Is it just me, or does the front end of the 1800/2200 look startlingly like that of the MINI Countryman? Okay, the 1800/2200 is the infinitely better looking car, but there’s a strong resemblance.

  3. So its 1972 and you have just developed a new 6 cylinder engine. Do you a) stick it into a new executive car planned for launch a few years later (SD1) that could use the engine in volume, or b) do you re-engineer a rather ugly, poor selling car that the market doesnt understand, has been on sale for nearly 10 years and that will only use a handful of the units a year? Answers on a post card.

    • For once (and somewhat belatedly) I think BLMC’s approach in this could be appreciated: an older, less than vital model might just be the perfect spot to find out if this new engine is good enough to use in their upcoming executive model.
      Just a pity nobody in Britain cared to consider this realistic possiblity, saving a nice amount of money developing that other new six cilinder. Probably because it was a BMC design, it couldn’t be used for a Rover, even though it turned out to be rather good…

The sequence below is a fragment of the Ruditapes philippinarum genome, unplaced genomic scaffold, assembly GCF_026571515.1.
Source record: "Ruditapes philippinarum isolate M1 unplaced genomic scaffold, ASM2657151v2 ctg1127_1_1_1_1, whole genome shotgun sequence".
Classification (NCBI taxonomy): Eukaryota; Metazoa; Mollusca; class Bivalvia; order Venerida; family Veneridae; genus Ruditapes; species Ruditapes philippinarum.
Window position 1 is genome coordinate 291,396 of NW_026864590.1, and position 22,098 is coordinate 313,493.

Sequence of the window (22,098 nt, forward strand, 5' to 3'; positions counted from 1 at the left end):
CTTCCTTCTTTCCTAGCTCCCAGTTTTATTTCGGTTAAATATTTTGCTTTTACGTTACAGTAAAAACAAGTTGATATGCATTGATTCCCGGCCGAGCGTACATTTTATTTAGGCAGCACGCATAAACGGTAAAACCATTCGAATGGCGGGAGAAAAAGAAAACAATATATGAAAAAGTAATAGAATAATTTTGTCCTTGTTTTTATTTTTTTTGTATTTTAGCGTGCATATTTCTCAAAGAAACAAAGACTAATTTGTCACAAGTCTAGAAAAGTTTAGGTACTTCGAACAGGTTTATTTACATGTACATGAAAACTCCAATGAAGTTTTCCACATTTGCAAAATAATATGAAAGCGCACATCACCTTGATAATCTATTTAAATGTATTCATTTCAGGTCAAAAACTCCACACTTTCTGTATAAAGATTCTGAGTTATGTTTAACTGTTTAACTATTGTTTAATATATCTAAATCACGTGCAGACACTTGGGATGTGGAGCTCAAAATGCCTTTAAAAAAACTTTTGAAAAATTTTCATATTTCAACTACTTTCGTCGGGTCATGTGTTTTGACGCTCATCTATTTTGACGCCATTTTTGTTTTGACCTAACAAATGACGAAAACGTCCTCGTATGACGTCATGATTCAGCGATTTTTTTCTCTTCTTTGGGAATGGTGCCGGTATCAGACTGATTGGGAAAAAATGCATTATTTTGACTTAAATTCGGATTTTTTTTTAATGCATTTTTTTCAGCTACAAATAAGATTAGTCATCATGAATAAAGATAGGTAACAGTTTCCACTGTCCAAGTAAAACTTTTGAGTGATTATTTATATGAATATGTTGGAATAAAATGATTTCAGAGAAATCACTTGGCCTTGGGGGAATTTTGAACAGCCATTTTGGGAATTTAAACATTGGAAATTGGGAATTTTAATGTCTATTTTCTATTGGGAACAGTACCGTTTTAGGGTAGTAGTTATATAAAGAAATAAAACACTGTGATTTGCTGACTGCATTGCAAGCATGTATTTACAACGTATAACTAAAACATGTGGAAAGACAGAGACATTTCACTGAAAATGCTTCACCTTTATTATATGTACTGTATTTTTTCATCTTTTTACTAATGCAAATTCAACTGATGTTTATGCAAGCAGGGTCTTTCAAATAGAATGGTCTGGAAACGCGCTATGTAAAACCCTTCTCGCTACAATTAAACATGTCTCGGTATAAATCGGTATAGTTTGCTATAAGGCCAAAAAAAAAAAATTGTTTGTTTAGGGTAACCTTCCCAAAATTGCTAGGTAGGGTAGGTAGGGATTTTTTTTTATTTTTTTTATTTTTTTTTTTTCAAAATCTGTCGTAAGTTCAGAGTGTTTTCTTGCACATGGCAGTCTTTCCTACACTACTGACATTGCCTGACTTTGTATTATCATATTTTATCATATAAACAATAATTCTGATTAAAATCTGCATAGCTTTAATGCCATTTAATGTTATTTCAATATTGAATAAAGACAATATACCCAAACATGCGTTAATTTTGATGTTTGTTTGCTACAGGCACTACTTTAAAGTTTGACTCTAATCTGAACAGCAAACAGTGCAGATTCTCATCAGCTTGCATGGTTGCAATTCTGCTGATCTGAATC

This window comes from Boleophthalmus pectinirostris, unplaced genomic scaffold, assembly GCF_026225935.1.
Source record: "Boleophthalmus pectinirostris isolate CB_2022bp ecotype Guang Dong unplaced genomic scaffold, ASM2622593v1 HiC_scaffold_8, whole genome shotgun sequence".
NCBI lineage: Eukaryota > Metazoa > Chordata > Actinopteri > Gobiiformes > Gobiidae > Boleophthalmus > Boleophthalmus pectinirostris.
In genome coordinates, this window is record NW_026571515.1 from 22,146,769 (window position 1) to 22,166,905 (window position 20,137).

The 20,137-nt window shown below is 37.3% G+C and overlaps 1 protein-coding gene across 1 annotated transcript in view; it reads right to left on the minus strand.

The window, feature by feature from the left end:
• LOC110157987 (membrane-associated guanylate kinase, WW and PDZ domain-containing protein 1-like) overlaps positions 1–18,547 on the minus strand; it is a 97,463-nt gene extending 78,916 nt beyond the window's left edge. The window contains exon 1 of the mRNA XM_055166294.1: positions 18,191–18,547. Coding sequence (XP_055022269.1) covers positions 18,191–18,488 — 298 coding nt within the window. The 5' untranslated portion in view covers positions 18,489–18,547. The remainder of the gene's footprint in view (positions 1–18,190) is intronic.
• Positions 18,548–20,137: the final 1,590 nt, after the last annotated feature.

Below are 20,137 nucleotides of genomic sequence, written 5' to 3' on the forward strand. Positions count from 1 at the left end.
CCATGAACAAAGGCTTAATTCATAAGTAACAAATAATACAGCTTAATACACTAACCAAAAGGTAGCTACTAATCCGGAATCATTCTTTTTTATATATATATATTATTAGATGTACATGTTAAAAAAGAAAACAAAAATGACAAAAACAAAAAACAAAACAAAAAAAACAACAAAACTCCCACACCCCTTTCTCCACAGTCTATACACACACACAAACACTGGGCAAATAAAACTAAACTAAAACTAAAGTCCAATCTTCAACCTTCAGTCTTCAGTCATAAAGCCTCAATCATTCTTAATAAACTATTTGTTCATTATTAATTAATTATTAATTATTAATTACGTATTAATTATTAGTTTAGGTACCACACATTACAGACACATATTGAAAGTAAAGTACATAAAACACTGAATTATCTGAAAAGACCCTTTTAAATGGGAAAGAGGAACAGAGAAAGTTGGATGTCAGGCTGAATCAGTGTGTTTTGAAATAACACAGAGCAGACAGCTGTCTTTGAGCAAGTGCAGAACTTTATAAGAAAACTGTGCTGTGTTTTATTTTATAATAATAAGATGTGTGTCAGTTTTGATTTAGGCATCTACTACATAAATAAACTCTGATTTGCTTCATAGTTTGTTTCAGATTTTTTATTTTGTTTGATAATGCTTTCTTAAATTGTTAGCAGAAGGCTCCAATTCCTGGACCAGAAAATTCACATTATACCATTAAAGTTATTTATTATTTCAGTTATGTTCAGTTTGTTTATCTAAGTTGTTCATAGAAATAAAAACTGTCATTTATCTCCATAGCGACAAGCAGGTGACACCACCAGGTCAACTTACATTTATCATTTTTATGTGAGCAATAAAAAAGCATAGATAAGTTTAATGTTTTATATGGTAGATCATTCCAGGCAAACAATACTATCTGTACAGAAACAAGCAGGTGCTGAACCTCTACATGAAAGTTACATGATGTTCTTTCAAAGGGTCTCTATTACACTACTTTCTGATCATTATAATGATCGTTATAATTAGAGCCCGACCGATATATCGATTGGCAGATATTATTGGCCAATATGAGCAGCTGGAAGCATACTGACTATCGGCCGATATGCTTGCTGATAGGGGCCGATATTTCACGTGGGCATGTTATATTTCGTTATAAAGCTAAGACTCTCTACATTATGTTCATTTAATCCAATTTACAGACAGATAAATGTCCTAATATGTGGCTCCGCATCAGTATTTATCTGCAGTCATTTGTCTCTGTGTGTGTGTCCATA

4. I would guess that it might be a uniquely BMC/BL approach: Rather than identify a need first and then develop an engine to suit, why not first develop and an engine and then wonder what on Earth to do with it?!

  5. Paul / John I guess the people behind this strategy were the same who decided to develop a diesel Princess for the Mini Cab market. I cannot understand why you would target this segment of the market, whilst ignoring the mid sector of the company car market which I am sure could have been tempted from their Granada’s by a 5 speed gearbox and a 2 Litre 6 cylinder engine.

    As for the SD1 Triumph designed / built 6 cylinder engine, I think the issue was trying to avoid a conflict with the Unions at Canley above anything else.